Across the street from Arrowhead Gardens senior living community on Myers Way in Seattle sprawls a massive homeless encampment.
On Tuesday evening, frustrated seniors at Arrowhead Gardens unloaded their concerns over the encampment and slammed the Washington State Department of Transportation (WSDOT) for mishandling the response.
The seniors said they were “ashamed of the state,” and “feel threatened” living in close proximity to the encampment.
The encampment has raised concerns about open air drug use, human trafficking, gun violence, and an overall increase in crime.
Diane Radischat, president of Arrowhead’s senior living association, says a homeless person from the encampment “defecated in one of our washing machines.”
A theme of the comments made Tuesday evening was a sense that the rights of the homeless and drug addicts were being prioritized over the members of the senior living community.
“When are you going to care about us?” asked one of the seniors.
“I want to ask who’s helping us, because I hear you all say that you’re helping them, but who’s helping us?” said another.
The questions got personal, with one senior asking officials, “would anybody want their parents to live here under these conditions?”
WSDOT official Brian Nielsen acknowledged that, “not being able to share definitive timelines is not what you wanted to hear,” but would not provide a timeline and instead asking seniors to “trust in the process.”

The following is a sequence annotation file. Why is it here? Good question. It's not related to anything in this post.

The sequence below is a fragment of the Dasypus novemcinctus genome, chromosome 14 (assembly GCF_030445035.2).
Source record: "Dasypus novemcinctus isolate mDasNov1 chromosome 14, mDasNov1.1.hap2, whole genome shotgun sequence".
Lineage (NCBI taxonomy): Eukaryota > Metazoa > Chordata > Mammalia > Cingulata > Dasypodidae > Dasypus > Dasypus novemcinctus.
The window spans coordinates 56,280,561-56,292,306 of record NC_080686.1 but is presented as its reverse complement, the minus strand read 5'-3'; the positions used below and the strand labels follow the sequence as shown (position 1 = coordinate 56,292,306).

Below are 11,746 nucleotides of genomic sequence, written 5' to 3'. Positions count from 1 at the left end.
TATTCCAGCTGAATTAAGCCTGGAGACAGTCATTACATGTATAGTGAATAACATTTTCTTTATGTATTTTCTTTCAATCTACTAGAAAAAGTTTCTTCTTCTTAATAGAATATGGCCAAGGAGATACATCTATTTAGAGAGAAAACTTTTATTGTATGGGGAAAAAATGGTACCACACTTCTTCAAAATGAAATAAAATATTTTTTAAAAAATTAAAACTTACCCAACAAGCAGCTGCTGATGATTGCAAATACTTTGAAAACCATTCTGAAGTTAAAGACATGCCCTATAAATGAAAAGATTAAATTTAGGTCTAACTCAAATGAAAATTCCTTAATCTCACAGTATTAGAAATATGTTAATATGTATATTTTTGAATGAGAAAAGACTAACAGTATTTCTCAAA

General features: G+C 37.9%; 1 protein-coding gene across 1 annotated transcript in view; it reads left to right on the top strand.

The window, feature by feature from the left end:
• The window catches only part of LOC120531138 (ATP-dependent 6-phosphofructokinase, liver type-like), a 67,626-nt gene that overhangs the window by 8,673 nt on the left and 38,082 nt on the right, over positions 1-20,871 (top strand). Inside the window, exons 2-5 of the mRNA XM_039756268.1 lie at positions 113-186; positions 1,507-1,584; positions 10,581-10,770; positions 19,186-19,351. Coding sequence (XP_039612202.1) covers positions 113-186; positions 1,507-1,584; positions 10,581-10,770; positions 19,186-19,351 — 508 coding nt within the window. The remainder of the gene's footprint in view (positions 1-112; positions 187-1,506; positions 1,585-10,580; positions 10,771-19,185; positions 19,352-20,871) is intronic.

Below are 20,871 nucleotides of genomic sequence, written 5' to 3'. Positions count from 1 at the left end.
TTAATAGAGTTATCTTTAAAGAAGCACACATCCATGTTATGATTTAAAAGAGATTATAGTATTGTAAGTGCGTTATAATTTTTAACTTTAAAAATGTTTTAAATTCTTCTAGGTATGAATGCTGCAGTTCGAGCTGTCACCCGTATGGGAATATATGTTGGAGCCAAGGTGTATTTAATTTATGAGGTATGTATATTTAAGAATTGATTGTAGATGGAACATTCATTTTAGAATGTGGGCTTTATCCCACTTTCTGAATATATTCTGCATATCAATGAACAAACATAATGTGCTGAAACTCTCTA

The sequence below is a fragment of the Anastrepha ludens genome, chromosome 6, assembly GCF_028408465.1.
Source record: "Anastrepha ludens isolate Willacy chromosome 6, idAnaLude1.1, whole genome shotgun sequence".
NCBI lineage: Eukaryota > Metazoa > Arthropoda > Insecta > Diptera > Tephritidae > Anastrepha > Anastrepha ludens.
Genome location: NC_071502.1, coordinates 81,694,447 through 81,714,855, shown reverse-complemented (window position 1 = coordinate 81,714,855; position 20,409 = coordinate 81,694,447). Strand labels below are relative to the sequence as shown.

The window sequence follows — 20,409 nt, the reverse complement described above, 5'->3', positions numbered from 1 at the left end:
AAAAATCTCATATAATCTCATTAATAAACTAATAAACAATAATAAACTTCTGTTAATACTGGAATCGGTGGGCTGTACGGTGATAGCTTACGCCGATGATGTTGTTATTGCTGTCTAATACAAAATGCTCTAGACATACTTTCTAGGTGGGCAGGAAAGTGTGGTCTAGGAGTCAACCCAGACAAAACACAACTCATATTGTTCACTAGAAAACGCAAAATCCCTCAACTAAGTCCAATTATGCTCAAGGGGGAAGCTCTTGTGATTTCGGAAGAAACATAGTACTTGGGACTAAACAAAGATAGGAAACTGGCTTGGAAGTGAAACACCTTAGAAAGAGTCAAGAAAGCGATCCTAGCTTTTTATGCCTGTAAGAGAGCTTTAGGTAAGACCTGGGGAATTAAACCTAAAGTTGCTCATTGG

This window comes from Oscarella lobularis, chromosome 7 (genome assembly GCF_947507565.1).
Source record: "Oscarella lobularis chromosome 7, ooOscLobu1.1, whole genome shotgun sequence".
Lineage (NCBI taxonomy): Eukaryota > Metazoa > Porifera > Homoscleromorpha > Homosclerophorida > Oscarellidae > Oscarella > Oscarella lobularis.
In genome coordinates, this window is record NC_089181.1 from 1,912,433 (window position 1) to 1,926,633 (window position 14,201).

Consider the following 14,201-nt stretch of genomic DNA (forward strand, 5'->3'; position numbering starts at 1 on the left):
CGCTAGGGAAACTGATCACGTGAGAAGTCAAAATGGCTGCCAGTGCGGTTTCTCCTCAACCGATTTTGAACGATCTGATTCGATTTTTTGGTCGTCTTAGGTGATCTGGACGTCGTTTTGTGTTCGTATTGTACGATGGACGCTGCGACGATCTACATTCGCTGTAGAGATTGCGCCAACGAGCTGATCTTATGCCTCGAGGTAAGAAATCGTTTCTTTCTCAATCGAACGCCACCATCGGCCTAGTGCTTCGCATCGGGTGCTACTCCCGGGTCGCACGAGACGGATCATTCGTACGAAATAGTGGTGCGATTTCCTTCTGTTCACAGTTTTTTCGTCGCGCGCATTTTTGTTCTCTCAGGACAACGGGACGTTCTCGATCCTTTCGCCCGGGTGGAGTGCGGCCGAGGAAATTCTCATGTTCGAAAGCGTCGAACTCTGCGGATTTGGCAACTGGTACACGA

However, Nielsen did say that new RV’s and vehicles would be blocked from moving in and that outreach to the 48 people living in the encampment is underway.
CoLead, a King County non-profit, will be working to house the homeless at the encampment.
“We figure out what’s going on with this person, how did they get here?” explained Lisa Daugaard of CoLead.
Daugaard’s outreach has been implemented at other encampments on WSDOT property, and “none of them have actually been repopulated,” an outreach worker says.
“There are many, many more stories than what you’ve heard in this room” Radischat emphasized.
She isn’t totally satisfied with this game plan. “It has taken a long time for you to get to us,” Radischat remarks.
Washington state continues to address encampments at a questionable pace.
Earlier this year, Governor Jay Inslee said “we go big, and we go fast” when it comes to resolving encampments.
When I asked him why only 22 encampments have been closed at a pace of two per month, Governor Inslee told me, “we’re making really good progress on this.”
Regardless, Radischat says the evening’s comments have put WSDOT, the Mayor’s Office, the King County Regional Homelessness Authority, the Seattle Police Department, and councilmember Lisa Herbold all on notice about the impact on seniors.
These officials heard seniors in distress say that they “never know when a bullet might come through my window,” and “did not move here so that I could see prostitution.”
At the very least, everyone can agree that this is not the way our grandmas and grandpas should be spending their golden years.
Watch Seattle Police Lt. Dorothy Kim share police stats from the encampment:
YEAR TO DATE INSIDE ENCAMPMENT:
-22 stolen vehicles recovered.
-15 to 20 vehicles linked to campers trying to elude police.
-Multiple arrests at the encampment, including one man who failed to register as a sex offender.
-People running away from police then hiding in the woods.